Each week, Artful spotlights an art experience or destination that speaks to us right now.
The photographs of Diane Arbus, who died in 1971 after a brief but extraordinary career that redefined portraiture and gave new visibility to socially marginalized subjects, continue to inspire artists working today. The contemporary photographer Deana Lawson, in a recent digital event for David Zwirner, spoke about the influence of Arbus on her own empathetic and collaborative portraits of Black men and women. And in a current exhibition at Fraenkel Gallery in San Francisco, which co-represents the Arbus estate with Zwirner, the acclaimed photographer, video, and performance artist Carrie Mae Weems has selected the Arbus images that are most meaningful to her.
Weems, who will also have a survey exhibition at Fraenkel in September, is a consummate storyteller whose best-known works explore Black history and identity through complex visual and textual narratives. At Fraenkel, her choices include several images in which Arbus depicts members of underrepresented communities, such as Puerto Rican Family on the Beach, Coney Island, from 1963, or Black Boy, Washington Square Park, N.Y.C., from 1965, with an unmistakable sensitivity to individual expression.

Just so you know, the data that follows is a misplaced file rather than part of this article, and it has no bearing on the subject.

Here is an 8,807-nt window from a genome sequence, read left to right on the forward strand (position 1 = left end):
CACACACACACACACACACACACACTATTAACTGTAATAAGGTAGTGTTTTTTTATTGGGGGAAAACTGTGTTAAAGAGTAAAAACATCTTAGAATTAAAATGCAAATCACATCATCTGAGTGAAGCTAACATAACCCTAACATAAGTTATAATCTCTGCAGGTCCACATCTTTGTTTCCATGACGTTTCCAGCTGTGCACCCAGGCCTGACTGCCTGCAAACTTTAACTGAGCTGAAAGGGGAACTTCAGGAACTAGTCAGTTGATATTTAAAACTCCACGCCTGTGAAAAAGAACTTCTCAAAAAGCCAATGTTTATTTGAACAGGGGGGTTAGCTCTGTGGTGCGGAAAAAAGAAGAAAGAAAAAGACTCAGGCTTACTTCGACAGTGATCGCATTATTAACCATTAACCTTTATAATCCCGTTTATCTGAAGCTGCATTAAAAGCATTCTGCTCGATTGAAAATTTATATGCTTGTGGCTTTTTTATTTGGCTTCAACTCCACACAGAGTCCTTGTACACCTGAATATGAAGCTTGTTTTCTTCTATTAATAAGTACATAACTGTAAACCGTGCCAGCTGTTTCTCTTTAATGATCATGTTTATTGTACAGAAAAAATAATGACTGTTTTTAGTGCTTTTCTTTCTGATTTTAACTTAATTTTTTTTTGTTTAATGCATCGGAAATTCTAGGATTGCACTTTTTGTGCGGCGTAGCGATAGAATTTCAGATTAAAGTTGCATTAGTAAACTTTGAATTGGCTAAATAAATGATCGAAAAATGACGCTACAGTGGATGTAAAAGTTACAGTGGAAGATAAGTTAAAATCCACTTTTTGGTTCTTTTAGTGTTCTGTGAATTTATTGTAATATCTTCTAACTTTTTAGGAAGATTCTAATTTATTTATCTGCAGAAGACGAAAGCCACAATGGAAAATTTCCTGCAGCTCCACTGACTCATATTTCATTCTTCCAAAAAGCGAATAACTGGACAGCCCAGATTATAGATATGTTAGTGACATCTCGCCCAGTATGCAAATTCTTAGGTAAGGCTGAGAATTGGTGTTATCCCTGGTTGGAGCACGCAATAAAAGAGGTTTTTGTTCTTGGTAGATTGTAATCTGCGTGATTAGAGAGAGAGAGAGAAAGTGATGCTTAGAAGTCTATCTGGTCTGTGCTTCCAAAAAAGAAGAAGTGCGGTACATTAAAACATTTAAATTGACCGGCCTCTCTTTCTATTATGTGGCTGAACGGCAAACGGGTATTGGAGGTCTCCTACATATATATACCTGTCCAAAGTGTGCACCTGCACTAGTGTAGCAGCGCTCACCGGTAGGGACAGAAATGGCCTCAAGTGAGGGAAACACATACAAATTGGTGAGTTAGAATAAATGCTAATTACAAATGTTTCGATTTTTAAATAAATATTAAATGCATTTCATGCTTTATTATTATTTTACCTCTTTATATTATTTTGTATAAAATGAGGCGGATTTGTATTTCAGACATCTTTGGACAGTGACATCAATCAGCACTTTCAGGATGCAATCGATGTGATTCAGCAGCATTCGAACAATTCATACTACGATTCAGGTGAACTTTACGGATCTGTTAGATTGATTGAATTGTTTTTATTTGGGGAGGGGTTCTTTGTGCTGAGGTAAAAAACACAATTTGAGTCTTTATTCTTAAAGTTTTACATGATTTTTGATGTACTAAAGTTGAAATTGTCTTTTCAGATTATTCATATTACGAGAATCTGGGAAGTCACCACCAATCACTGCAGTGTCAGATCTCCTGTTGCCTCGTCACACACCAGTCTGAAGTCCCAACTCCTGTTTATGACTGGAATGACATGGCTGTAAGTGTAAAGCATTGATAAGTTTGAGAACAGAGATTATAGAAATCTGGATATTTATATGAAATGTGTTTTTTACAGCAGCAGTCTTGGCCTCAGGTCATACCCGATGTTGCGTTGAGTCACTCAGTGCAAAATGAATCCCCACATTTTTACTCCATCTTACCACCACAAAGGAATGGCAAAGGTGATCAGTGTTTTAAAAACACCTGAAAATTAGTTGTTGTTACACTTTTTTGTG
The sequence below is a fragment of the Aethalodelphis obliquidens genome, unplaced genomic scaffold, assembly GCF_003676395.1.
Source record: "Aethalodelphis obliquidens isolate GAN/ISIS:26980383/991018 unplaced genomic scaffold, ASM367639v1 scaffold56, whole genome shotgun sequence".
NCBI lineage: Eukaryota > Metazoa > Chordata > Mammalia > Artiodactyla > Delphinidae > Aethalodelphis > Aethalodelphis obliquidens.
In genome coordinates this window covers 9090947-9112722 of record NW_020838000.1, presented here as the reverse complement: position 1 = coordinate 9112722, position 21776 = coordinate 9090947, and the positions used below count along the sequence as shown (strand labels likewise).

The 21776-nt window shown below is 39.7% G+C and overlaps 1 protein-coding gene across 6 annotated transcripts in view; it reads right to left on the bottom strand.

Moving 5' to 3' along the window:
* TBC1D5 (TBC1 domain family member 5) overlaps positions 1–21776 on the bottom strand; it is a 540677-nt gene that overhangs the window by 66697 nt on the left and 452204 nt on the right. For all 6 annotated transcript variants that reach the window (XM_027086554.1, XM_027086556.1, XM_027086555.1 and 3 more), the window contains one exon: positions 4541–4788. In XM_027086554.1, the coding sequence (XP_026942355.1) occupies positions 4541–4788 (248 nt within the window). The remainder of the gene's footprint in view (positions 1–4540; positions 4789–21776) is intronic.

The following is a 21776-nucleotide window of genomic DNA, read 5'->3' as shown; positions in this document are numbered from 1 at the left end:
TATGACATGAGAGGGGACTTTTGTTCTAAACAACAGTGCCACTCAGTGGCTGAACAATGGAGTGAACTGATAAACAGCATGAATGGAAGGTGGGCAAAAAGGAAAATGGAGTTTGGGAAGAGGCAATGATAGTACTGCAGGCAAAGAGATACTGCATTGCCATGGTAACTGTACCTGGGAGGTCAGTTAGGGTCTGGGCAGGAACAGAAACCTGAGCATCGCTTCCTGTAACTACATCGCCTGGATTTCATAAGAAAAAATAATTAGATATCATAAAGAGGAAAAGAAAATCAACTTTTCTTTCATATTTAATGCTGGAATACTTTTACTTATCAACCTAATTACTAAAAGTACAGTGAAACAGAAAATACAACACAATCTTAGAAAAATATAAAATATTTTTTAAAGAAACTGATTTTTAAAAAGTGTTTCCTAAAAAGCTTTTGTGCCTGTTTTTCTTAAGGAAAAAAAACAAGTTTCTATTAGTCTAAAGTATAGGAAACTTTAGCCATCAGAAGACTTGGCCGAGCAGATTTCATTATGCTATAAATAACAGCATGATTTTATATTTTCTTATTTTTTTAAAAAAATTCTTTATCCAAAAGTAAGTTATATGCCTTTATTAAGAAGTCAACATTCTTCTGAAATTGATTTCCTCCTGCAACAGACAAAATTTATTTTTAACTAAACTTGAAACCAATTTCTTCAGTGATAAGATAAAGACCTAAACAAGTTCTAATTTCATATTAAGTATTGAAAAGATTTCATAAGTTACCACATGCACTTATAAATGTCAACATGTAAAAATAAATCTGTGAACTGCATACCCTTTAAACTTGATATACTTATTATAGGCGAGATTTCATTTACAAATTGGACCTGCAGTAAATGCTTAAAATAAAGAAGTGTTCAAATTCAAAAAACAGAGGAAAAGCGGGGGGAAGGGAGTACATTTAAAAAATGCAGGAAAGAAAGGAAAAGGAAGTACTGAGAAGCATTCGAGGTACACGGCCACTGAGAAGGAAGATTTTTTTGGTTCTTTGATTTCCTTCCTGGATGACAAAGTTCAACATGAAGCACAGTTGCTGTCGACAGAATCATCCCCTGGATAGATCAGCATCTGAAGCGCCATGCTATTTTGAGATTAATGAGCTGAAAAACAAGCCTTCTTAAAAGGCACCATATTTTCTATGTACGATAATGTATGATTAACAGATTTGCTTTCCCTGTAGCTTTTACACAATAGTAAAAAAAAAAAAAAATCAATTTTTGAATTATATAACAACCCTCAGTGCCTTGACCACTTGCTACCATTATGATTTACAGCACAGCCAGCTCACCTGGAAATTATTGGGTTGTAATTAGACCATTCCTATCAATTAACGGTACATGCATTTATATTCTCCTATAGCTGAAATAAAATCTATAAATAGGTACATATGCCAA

She also highlights some of Arbus’s lesser-known works, such as the disarmingly intimate Woman Making a Kissy Face, Sammy’s Bowery Follies, N.Y.C., from 1958, and the portrait of a posing muscleman Kenneth Hall, the new Mr. New York City, at a physique contest, N.Y.C., from 1959—two very different pictures, yet both revealing an eye for performative gestures.
See images from the exhibition, which runs through August 13 and was a highlight of Artful's July 2021 trip to San Francisco, in the slideshow below.